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I just forgot how to do this and cannot find a helpful tutorial on the internet.

It is possible to setup a db table and then to fill it with data within the migration.

So I got my db "persons" with t.column :name => :string and want to add a person after the dbs creation. It was something like Person.add :name => "Nobody"... But I forgot how the method is called exactly.

Can you help me?




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up vote 2 down vote accepted

Try this .. Person.create(:name => 'nobody')

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that was exactly what I was looking for... such a simple question but when you just forgot the methods name....... – Joern Akkermann Mar 14 '11 at 13:18
If this is your answer than mark it as your answer. – krunal shah Mar 14 '11 at 13:20
You might want to use the more forcefull Person.create!, though. The version with the bang raises an exception when it cannot be saved, e.g. due to validation issues. – berkes Jun 1 '14 at 10:00

Try to use krunal shah's sample in seed.rb. Then run rake task rake db:seed

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it works in self.up... then first the table creation and under this Person.create.... – Joern Akkermann Mar 14 '11 at 13:48

You should never create new data in a migration. You can change existing data though.

To fill the database, you should use seeds.

This makes for a clean separation between defining the schema (migrations) and filling it with the correct data. One could assume you will need to change your seeds more often (e.g. a new look-up value is added). Seeding the database is an easy step, should be repeatable, and not effect the rest of the data.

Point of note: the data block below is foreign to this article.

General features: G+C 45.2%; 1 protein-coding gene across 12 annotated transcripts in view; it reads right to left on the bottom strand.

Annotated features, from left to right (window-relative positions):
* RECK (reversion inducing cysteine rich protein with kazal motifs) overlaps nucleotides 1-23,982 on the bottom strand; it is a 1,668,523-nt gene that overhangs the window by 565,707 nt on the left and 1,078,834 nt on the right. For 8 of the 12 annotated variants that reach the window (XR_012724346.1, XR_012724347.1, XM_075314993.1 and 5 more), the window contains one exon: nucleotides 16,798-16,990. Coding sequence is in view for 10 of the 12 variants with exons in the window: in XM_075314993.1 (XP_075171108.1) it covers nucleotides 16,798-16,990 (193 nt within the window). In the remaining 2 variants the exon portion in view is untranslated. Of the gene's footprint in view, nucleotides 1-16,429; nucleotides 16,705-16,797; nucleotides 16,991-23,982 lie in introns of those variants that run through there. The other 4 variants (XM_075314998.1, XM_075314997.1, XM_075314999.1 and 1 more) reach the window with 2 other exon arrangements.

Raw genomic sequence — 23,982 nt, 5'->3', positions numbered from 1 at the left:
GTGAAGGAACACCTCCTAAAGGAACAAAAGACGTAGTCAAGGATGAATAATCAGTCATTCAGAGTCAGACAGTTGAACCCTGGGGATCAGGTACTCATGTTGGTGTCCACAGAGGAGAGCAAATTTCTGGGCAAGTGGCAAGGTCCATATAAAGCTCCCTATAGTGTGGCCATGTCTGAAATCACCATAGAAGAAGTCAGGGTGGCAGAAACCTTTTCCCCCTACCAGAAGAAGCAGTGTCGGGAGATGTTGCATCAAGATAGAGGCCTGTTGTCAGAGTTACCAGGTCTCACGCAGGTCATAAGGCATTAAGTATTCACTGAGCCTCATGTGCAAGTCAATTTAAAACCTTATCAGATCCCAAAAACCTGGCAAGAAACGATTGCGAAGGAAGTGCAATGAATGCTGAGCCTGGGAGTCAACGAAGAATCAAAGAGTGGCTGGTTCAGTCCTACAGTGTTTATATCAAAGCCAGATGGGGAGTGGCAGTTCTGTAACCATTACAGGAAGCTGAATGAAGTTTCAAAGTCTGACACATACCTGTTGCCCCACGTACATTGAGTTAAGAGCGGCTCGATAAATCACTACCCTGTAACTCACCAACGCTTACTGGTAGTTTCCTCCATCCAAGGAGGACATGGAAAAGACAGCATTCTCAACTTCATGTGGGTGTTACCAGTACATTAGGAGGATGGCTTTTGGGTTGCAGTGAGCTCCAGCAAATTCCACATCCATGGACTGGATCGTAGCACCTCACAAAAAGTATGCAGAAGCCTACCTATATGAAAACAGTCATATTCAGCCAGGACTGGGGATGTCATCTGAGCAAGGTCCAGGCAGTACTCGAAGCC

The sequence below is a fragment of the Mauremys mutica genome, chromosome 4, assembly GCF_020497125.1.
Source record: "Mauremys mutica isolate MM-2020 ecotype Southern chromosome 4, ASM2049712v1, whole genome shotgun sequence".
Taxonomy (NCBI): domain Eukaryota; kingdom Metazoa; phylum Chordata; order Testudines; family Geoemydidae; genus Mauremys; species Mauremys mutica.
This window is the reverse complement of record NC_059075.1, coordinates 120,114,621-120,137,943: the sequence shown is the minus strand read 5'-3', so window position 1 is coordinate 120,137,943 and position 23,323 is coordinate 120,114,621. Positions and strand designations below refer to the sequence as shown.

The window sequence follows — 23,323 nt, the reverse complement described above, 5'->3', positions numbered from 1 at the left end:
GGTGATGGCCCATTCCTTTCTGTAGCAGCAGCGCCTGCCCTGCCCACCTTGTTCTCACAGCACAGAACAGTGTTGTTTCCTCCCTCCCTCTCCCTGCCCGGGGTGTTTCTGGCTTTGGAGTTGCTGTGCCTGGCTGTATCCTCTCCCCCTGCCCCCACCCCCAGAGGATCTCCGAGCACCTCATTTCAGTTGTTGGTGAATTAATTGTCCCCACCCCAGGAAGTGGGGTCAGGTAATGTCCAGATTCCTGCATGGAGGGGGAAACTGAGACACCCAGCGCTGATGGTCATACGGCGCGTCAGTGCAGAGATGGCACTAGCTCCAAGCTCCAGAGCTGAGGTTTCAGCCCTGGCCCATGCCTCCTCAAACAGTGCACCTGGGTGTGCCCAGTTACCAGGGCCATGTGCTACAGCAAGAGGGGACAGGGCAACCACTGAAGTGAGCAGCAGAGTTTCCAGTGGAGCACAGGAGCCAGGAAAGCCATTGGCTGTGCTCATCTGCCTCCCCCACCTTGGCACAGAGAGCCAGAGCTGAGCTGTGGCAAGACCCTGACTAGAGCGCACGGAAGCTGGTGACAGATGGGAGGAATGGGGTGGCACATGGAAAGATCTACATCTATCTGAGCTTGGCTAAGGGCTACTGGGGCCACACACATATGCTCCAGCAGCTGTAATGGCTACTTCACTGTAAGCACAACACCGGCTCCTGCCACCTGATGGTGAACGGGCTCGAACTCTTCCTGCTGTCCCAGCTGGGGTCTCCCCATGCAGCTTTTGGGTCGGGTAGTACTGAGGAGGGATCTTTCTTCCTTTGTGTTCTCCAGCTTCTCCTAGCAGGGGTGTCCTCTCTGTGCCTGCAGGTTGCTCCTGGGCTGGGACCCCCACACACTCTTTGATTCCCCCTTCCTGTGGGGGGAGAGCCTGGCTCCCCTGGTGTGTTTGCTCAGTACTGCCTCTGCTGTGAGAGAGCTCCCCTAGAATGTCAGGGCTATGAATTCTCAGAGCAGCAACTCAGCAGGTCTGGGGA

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I disagree. When you e.g. extract enums into actual models, it makes perfectly sense to create! some data. Say you have a User.role which is admin or visitor and later on decide to make it a full-fledged Role model in a roles table: you'll be best off actually creating existing Roles in the migration. – berkes Jun 1 '14 at 9:59
I understand your point of view. As said: I prefer to separate the data from the schema definition. I assume my data can change more often than my schema. Upon deploy I always run both migrations and seeds. Also not sure what happens with data in schema.rb, so will rake db:setup still work? – nathanvda Jun 1 '14 at 11:00

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